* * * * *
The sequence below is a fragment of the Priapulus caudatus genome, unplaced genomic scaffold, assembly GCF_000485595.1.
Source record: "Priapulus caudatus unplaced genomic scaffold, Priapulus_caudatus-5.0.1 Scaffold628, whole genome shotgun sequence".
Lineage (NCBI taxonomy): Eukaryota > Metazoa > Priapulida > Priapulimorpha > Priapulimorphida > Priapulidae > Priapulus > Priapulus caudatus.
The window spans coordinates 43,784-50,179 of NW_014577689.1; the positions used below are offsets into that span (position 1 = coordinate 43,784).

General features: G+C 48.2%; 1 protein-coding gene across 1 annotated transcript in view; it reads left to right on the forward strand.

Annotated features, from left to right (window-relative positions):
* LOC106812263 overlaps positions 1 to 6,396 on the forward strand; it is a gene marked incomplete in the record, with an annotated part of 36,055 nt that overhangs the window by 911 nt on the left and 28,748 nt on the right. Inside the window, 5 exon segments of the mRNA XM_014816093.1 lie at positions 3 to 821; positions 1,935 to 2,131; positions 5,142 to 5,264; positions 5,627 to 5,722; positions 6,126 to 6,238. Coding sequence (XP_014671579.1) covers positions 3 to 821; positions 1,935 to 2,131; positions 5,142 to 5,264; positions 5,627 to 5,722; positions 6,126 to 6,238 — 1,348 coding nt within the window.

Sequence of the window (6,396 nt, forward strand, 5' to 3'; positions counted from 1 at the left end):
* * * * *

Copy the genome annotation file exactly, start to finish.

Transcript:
The sequence below is a fragment of the Priapulus caudatus genome, unplaced genomic scaffold, assembly GCF_000485595.1.
Source record: "Priapulus caudatus unplaced genomic scaffold, Priapulus_caudatus-5.0.1 Scaffold628, whole genome shotgun sequence".
Lineage (NCBI taxonomy): Eukaryota > Metazoa > Priapulida > Priapulimorpha > Priapulimorphida > Priapulidae > Priapulus > Priapulus caudatus.
The window spans coordinates 43,784-50,179 of NW_014577689.1; the positions used below are offsets into that span (position 1 = coordinate 43,784).

General features: G+C 48.2%; 1 protein-coding gene across 1 annotated transcript in view; it reads left to right on the forward strand.

Annotated features, from left to right (window-relative positions):
* LOC106812263 overlaps positions 1 to 6,396 on the forward strand; it is a gene marked incomplete in the record, with an annotated part of 36,055 nt that overhangs the window by 911 nt on the left and 28,748 nt on the right. Inside the window, 5 exon segments of the mRNA XM_014816093.1 lie at positions 3 to 821; positions 1,935 to 2,131; positions 5,142 to 5,264; positions 5,627 to 5,722; positions 6,126 to 6,238. Coding sequence (XP_014671579.1) covers positions 3 to 821; positions 1,935 to 2,131; positions 5,142 to 5,264; positions 5,627 to 5,722; positions 6,126 to 6,238 — 1,348 coding nt within the window.

Sequence of the window (6,396 nt, forward strand, 5' to 3'; positions counted from 1 at the left end):